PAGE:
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The day my business's mortality stared me in the face

14 January 2016 John Percudani
John Percudani

As Realmark staff let their hair down at the group’s 25th anniversary party, co-founder John Percudani realised that major change was needed if the business was to remain viable.

This should’ve been one of the highlights of my real estate career – but when I looked around and saw the room full of happy faces, inside I questioned how prepared my business was to go forward.

It was April 2014, and me and the rest of the Realmark team were celebrating the company’s 25th anniversary at one of Perth’s most glamourous venues. Over the years, we’d built up a network of 13 offices and 170 staff, so there was a great sense of joy and fulfilment and optimism in the air.

Unfortunately, I couldn’t fully share the excitement. Although we’d established a strong brand over the years, I questioned whether our business was still on the right path. I’ve never been the sort of person who focuses just on the present; I’ve always believed in looking around the corner. At that moment, I looked around the corner and didn’t like what I saw. I was worried that we had not evolved to meet the challenges ahead and that our culture had also become distorted.


Western Australia had come out of a long-term growth cycle and was now in a downward direction. It still is. On top of this there were new challenges – some not yet fully evident – that any contemporary real estate agency business would need to consider. There were some senior people at Realmark who didn’t realise how serious the downturn would be or what it would mean for the company. Some of those people had never experienced anything other than a boom market: they were used to success automatically being delivered to them. So when I looked at them and wondered whether they were people who could adapt to new realities and embrace the challenge, I didn’t feel as though they were.

This was a feeling that had been building in my mind in the months leading up to the party, but I hadn’t acted on it. One reason is that I’d been procrastinating about the hard conversations that, deep down, I knew I had to have. The other reason is that it can be easy to become consumed with the realities of day-to-day business, which also makes it harder to gather your thoughts.

So one or two weeks after the party, me and Anita, my wife and business partner, flew to Singapore for a few days. We wanted to get away to an outside space where we could stop, breathe in and really think. The two of us had some really big-picture conversations: we talked about macro real estate trends, the broader economy, where our business was at and also our personal goals.

The conclusion we reached in Singapore was that we had no choice but to re-evaluate and even dismiss some of the members of our leadership team, because otherwise nothing was going to change at Realmark. It’s not like we hadn’t already had discussions with them in the previous months – but it felt like the message of change was resonating. Also, we felt their skill sets and attitudes weren’t right. Once we came back, we took action over the next few weeks.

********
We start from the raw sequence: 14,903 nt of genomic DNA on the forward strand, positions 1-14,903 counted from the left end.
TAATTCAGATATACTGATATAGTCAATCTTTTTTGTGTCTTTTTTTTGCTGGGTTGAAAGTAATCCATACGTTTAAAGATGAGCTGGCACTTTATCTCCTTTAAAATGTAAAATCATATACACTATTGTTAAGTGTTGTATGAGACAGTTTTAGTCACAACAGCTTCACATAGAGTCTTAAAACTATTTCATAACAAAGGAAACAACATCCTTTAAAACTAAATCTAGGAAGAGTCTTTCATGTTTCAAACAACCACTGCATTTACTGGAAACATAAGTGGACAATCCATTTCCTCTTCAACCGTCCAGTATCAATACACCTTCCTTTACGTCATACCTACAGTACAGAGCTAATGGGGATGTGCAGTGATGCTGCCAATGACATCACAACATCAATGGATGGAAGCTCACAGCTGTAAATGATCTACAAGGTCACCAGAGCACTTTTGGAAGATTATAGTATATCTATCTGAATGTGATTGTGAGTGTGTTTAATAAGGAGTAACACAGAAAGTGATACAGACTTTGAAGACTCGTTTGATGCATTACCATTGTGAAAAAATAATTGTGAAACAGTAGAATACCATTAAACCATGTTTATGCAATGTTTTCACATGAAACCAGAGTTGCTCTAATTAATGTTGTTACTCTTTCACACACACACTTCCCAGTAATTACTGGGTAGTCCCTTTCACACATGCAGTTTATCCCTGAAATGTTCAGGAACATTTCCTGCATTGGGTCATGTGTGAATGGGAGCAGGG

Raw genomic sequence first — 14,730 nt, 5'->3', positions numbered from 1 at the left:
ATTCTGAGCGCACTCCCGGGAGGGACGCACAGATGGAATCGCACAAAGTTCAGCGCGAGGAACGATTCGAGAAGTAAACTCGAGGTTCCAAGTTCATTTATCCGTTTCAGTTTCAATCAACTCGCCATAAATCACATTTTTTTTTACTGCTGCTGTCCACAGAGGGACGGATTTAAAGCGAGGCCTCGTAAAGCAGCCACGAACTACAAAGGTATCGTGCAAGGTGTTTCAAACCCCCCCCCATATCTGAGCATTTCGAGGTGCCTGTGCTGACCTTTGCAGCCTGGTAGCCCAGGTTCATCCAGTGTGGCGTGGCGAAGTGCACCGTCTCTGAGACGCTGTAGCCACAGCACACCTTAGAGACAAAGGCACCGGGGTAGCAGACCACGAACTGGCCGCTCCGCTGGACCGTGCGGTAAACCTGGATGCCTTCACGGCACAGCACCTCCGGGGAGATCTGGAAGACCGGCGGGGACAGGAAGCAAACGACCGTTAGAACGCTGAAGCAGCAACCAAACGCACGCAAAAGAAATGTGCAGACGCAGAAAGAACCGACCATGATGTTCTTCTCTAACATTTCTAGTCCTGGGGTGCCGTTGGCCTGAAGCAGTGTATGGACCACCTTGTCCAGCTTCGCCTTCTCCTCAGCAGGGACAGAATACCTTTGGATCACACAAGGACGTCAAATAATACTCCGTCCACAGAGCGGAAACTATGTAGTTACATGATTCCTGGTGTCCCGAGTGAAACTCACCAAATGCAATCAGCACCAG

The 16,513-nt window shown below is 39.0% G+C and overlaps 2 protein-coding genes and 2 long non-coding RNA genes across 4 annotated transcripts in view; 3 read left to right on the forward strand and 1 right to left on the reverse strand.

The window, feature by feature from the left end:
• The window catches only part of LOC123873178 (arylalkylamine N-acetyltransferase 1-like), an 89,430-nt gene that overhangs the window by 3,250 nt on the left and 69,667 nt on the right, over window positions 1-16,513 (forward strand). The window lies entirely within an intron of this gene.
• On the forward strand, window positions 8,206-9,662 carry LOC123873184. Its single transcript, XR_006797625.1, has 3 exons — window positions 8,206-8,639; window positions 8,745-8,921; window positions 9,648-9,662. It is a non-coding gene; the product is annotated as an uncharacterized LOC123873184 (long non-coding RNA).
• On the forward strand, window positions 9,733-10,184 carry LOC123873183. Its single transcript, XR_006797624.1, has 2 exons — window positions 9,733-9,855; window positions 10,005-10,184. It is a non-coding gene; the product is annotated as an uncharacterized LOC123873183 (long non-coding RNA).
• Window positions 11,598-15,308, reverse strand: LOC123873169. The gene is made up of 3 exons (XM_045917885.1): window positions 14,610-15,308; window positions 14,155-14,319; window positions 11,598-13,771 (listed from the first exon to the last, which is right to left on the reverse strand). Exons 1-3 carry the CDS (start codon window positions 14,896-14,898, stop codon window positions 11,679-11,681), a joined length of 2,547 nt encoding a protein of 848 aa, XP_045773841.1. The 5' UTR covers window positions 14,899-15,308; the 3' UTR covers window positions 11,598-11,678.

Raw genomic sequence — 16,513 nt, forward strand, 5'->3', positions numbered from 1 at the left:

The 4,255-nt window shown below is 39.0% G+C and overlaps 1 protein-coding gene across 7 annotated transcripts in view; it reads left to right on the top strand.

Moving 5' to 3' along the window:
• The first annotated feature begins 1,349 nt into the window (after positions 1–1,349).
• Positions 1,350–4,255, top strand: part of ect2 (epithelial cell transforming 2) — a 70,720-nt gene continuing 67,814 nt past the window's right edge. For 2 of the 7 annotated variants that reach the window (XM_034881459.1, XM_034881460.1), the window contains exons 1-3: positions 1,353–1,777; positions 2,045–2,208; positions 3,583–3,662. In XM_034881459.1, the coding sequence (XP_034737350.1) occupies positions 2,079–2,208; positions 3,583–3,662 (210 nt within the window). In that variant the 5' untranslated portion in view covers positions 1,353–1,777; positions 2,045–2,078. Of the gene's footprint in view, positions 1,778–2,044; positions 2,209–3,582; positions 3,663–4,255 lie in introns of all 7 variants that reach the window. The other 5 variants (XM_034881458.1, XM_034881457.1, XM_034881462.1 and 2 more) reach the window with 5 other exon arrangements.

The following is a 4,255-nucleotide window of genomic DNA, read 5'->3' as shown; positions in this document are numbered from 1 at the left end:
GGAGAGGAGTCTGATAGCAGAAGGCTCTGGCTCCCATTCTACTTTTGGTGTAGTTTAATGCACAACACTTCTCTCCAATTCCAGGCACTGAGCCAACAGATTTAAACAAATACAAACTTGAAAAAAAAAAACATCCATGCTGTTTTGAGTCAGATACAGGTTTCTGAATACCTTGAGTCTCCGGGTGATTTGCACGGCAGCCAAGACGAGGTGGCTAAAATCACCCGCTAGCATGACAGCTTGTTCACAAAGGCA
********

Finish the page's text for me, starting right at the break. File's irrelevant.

Those weren’t easy calls to make, but they were the right calls. Since then, we’ve made some major changes at Realmark and the company is in a much better place. We conducted a major brand overhaul, which involved creating a new logo, executing a new digital marketing strategy and implementing a new strategic roadmap. It didn’t come cheap – it required a massive investment of time and hundreds of thousands of dollars – but it’s positioned us for our next phase of growth. That’s something that wouldn’t have been possible had we not shaken up the old leadership team. Interestingly, the biggest shift was in the culture – back to the DNA that we had seeded 25 years earlier. The sense of people feeling like they belonged, and having a feeling of purpose and value, reappeared much quicker than we had expected.

So what are the lessons to be learned? Well, firstly, it’s important for business leaders to always have one eye on the future. Remember: the platform that gets you to one level of growth often won’t be able to take you to the next level.

Another lesson is that you’ve got to clearly articulate that vision to the rest of the team. If you recognise that some people don’t fit in with that vision, you need to be willing to have those crucial but unpleasant conversations with the staff members in question. The thing is, people will have already sensed that there’s some sort of problem – so by procrastinating, all you’re doing is contributing to a toxic work environment.

Today, Realmark has grown to 18 offices and 250 staff. We’ve created several new and significant corporate roles and hired some experienced non-industry executives. As a result, I’m feeling much, much better about our future than I did at last year’s party. We are excited about the future and there is a renewed purpose about coming to work every day.

John Percudani is the principal and managing director of Realmark, which he and his wife, Anita, founded in 1989. John’s passion for real estate was fostered early in his career as a town planner, initially with the State Planning Commission and then with the City of Perth. He is a regular commentator on property and business. In 2015, Realmark became the inaugural inductee in the REIWA Hall of Fame.


The day my business's mortality stared me in the face
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